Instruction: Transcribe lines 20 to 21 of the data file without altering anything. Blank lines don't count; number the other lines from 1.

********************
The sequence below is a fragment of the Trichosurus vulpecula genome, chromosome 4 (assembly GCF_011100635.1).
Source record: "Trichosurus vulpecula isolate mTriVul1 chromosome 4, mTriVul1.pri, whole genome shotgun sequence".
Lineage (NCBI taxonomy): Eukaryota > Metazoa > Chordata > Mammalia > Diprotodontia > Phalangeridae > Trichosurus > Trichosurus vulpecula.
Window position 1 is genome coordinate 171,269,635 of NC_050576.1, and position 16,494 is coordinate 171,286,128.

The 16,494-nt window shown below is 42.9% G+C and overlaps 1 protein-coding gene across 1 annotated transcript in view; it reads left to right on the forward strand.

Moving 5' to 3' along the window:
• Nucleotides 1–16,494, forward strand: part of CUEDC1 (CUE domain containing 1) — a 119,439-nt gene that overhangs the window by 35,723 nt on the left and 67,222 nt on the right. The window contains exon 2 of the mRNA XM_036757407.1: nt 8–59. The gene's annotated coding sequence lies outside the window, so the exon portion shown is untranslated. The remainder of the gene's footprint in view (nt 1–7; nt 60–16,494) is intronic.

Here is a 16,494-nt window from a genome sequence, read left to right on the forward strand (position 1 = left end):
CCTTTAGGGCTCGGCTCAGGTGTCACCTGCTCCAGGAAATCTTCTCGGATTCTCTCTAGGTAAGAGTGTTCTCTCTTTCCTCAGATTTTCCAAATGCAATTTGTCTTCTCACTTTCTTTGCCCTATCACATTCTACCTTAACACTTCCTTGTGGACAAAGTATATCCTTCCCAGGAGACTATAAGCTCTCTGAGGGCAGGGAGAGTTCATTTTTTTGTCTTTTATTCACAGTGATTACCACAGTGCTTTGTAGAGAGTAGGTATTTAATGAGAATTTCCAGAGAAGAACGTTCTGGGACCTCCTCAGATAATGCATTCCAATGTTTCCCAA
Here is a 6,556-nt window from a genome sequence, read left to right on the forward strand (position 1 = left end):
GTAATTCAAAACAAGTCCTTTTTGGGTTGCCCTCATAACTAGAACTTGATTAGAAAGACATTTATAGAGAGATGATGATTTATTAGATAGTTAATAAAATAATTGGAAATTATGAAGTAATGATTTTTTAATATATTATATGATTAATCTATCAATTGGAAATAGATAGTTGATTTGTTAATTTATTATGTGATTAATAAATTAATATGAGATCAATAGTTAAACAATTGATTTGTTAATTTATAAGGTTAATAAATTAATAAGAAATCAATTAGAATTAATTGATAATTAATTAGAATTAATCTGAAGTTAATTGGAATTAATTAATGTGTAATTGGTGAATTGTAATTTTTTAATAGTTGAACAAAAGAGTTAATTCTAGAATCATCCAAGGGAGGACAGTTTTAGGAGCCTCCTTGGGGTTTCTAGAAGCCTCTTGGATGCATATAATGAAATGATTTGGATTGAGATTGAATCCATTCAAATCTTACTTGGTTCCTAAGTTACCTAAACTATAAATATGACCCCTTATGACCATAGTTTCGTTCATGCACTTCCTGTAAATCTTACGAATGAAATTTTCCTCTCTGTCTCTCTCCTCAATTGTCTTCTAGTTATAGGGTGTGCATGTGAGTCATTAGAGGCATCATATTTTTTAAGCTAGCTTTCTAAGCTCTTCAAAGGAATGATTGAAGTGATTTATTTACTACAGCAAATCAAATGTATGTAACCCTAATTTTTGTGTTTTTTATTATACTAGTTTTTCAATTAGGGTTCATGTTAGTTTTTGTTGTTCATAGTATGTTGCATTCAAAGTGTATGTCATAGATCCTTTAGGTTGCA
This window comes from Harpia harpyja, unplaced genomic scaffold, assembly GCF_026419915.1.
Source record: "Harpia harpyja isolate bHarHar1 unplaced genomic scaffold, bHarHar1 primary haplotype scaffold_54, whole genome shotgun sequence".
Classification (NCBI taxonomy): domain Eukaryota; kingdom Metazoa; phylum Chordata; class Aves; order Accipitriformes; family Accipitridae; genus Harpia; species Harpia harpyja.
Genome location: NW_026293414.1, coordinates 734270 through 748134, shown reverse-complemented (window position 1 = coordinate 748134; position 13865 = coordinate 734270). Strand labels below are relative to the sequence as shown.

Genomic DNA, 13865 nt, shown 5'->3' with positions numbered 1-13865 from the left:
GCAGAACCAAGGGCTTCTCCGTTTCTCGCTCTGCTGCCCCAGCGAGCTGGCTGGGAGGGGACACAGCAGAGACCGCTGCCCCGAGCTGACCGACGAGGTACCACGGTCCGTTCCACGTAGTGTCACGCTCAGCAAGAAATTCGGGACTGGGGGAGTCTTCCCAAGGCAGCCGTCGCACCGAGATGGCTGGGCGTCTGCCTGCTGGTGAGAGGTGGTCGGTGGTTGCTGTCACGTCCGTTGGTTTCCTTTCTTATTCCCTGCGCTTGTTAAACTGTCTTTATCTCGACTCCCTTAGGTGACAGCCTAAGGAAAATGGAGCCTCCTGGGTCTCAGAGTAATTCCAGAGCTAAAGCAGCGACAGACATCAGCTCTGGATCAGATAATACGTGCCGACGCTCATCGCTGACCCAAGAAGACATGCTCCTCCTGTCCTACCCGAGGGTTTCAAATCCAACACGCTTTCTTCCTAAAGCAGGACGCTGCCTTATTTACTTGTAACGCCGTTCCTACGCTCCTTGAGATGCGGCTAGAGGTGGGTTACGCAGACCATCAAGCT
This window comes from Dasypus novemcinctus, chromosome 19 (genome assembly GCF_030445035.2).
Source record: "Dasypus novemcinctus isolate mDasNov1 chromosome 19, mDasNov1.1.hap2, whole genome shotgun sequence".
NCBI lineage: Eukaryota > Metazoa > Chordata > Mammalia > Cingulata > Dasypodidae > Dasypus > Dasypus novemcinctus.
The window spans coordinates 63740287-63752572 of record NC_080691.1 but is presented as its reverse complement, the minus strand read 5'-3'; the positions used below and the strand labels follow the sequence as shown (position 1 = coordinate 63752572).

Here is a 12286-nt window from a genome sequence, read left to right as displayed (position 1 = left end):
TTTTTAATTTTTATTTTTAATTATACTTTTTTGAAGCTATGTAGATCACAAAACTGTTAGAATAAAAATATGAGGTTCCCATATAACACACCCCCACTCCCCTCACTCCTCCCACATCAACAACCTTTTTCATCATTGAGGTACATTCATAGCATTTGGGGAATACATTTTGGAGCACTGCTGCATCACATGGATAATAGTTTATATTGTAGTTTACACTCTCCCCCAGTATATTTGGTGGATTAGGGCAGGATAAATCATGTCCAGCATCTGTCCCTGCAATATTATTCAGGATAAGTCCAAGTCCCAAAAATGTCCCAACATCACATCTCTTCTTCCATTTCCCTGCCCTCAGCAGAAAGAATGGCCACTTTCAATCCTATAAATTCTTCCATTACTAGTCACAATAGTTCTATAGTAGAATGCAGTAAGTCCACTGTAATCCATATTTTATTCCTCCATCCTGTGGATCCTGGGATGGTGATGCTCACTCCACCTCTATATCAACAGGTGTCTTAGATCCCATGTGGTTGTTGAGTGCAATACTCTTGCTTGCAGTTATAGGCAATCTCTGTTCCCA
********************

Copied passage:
NCBI lineage: Eukaryota > Metazoa > Chordata > Mammalia > Cingulata > Dasypodidae > Dasypus > Dasypus novemcinctus.
The window spans coordinates 63740287-63752572 of record NC_080691.1 but is presented as its reverse complement, the minus strand read 5'-3'; the positions used below and the strand labels follow the sequence as shown (position 1 = coordinate 63752572).